MUSIC

The Cravin' Dogs, celebrating their 20th year, brought their normal delirious frenzied style to the Barns at Wolf Trap on Friday. By night's end some 20 present and former group members had taken the stage.
The Cravin' Dogs, celebrating their 20th year, brought their normal delirious frenzied style to the Barns at Wolf Trap on Friday. By night's end some 20 present and former group members had taken the stage. (Www.cravindogs.com)

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Monday, January 30, 2006

Margaret Leng Tan

Margaret Leng Tan has been called the diva of avant-garde pianism, a label she lived up to in a vigorous performance Friday at the Freer Gallery.

With long, slender arms and large hands, Tan conjured an extraordinary collection of sounds from the piano, plumbing its bowels to produce scrapes, squeals, buzzing bees, woodblocks and windstorms.

Tan's Asian-themed program included Erik Griswold's attractive arrangements of two Chinese folk songs, and Ge Gan-Ru's "Ancient Music," both composed for prepared piano. Tan explained the term, demonstrating how inserting bolts, screws, rubber and even chewing gum into the instrument creates a miniature percussion section. The tin-can high tones and low buzzes became stand-ins for the Chinese pipa (lute) and qin (zither).

But for all the fascinating sounds Tan summoned, an essential ingredient was silence, especially in "The Seasons" by her mentor, John Cage. The Indian-inspired philosophy behind the music claims to imitate nature, but what was actually imitated sounded more like Satie in slow motion, smudges of Debussy and sputtering flashes of color.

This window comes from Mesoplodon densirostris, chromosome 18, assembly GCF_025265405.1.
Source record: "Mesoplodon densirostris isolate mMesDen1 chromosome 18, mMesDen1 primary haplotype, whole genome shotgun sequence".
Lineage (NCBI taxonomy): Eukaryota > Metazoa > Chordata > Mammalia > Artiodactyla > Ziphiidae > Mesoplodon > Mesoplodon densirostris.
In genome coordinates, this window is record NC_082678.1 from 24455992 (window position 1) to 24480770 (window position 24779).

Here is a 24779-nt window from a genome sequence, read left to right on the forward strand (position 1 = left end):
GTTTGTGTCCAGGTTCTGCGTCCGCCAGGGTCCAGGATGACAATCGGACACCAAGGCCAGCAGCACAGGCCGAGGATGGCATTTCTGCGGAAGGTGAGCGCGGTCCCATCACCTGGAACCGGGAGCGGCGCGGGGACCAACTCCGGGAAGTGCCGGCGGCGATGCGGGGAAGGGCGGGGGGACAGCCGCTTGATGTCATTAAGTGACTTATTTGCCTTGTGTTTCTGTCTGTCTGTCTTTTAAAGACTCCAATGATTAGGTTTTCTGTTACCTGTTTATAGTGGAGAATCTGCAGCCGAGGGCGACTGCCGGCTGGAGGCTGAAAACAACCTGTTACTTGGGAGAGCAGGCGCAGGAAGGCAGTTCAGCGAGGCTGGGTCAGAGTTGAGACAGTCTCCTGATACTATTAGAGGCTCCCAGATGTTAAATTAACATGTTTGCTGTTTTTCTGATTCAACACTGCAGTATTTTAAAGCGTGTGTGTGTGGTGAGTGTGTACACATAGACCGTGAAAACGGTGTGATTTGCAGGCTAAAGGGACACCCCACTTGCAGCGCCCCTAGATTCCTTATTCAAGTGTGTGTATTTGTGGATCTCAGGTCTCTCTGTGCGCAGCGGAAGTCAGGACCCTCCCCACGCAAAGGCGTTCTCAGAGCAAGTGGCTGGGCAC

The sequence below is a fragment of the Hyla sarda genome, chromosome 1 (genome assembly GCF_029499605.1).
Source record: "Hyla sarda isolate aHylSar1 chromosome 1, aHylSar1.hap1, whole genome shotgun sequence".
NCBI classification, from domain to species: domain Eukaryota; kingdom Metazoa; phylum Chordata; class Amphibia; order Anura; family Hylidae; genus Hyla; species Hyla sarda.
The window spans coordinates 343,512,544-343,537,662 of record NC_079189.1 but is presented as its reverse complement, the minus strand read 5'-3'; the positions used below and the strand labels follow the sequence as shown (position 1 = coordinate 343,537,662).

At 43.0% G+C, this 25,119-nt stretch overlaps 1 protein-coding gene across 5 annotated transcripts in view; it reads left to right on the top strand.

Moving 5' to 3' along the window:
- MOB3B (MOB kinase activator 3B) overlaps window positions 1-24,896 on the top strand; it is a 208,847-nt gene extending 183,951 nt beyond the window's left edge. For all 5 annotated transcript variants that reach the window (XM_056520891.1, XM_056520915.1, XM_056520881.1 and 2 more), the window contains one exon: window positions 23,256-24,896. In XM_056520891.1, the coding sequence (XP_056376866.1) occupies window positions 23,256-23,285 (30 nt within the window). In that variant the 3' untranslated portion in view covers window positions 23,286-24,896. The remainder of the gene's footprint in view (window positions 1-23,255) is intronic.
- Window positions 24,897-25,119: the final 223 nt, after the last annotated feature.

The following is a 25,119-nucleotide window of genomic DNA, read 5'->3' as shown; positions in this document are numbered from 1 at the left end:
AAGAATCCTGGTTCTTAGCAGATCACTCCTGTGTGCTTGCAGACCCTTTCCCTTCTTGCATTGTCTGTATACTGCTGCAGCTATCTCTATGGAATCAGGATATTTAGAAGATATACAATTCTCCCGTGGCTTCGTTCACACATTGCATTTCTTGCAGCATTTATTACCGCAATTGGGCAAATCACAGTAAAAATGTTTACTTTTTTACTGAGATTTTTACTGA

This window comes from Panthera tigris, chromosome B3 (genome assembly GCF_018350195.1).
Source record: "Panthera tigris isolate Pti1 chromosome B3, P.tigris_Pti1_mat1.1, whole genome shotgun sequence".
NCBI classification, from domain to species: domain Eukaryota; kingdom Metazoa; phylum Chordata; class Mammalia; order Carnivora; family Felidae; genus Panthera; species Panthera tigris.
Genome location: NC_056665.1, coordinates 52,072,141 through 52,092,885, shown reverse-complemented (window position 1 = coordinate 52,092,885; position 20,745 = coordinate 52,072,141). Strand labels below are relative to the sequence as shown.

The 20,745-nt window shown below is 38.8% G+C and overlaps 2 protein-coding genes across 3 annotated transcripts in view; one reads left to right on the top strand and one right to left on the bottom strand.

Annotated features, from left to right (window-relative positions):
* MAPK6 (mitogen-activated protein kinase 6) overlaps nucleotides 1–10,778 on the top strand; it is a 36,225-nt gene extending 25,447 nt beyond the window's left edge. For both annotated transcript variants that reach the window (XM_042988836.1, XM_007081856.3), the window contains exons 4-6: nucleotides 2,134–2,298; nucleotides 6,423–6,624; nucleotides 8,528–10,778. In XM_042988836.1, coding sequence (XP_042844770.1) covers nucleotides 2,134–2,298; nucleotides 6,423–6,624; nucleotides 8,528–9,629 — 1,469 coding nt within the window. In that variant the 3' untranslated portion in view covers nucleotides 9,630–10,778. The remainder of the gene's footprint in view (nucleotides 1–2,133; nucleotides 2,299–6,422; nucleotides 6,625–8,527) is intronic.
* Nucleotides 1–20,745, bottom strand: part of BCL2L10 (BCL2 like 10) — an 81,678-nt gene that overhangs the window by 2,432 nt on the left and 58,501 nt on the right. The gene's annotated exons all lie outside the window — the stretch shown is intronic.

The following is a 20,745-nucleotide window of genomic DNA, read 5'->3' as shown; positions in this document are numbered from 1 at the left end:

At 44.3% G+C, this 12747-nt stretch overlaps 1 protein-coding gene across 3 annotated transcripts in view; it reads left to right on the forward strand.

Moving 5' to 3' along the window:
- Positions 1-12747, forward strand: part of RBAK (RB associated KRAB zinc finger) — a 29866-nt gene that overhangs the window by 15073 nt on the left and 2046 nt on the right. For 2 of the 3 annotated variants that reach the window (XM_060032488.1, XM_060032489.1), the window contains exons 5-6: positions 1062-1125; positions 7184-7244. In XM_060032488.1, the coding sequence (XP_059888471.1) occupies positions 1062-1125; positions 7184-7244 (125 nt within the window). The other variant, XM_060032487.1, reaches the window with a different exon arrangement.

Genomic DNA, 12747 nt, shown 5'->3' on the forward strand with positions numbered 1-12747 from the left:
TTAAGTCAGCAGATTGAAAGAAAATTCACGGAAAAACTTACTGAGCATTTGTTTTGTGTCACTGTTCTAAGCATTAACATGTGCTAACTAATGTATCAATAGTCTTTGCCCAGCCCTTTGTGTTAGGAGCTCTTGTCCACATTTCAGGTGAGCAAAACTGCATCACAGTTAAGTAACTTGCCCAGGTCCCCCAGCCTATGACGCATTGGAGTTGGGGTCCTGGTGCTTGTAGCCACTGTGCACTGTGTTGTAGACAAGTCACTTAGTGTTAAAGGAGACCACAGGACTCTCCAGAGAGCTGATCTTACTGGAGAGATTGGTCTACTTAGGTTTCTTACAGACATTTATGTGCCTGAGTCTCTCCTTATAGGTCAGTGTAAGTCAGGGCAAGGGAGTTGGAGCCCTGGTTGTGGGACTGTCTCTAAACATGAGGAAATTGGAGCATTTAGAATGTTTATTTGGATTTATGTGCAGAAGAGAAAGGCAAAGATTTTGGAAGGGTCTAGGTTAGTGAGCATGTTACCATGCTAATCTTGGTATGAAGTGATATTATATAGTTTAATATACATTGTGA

Tan closed the concert by connecting two contrasting pieces by Japanese composer Somei Satoh, and delivering a warning, "It's going to get loud." "Litania" built slowly, then blossomed into full rage. Loudspeakers blasted a recording of Tan pounding out an additional part. Then, with her forearms, she pummeled half the keyboard, creating a swirling tornado of sound.

"A Gate to the Stars" followed without pause and provided the calm after the storm. Its warm, slowly unfolding chords let you know you were still alive, and thankful for the reprieve, and for the bold artistry of Margaret Leng Tan.

-- Tom Huizenga

Minetti String Quartet

If you're a card-carrying Mozart fanatic (and if you're not, what's the problem?), you were probably at the great composer's 250th birthday party at the Austrian Embassy on Friday night, where a packed house greeted the young and spectacularly talented Minetti String Quartet.

Let's just say this upfront: The Minetti has a huge future, boasting thoughtful interpretations, beautiful ensemble work, crisp articulation and flawless technique -- not to mention the fact that the players are drop-dead gorgeous.

Yet despite all that, the party got off to a rather slow start, with two very early Mozart quartets (the G Major, K. 156, and C Major, K. 157) that can only be described as slight. The works fluttered prettily like leaves in the breeze, leaving minimal impact on the ears, and were followed by yet more fluff and puff: Franz Schubert's Quartet in E-flat, D. 87. Schubert was only 16 when he wrote it, and it's not completely awful. But frankly, it felt like being stuck at dinner with a precocious, self-involved teenager. Unusual kid, talented, you wish him well, but really . . . doesn't he have somewhere to go while the grown-ups talk?


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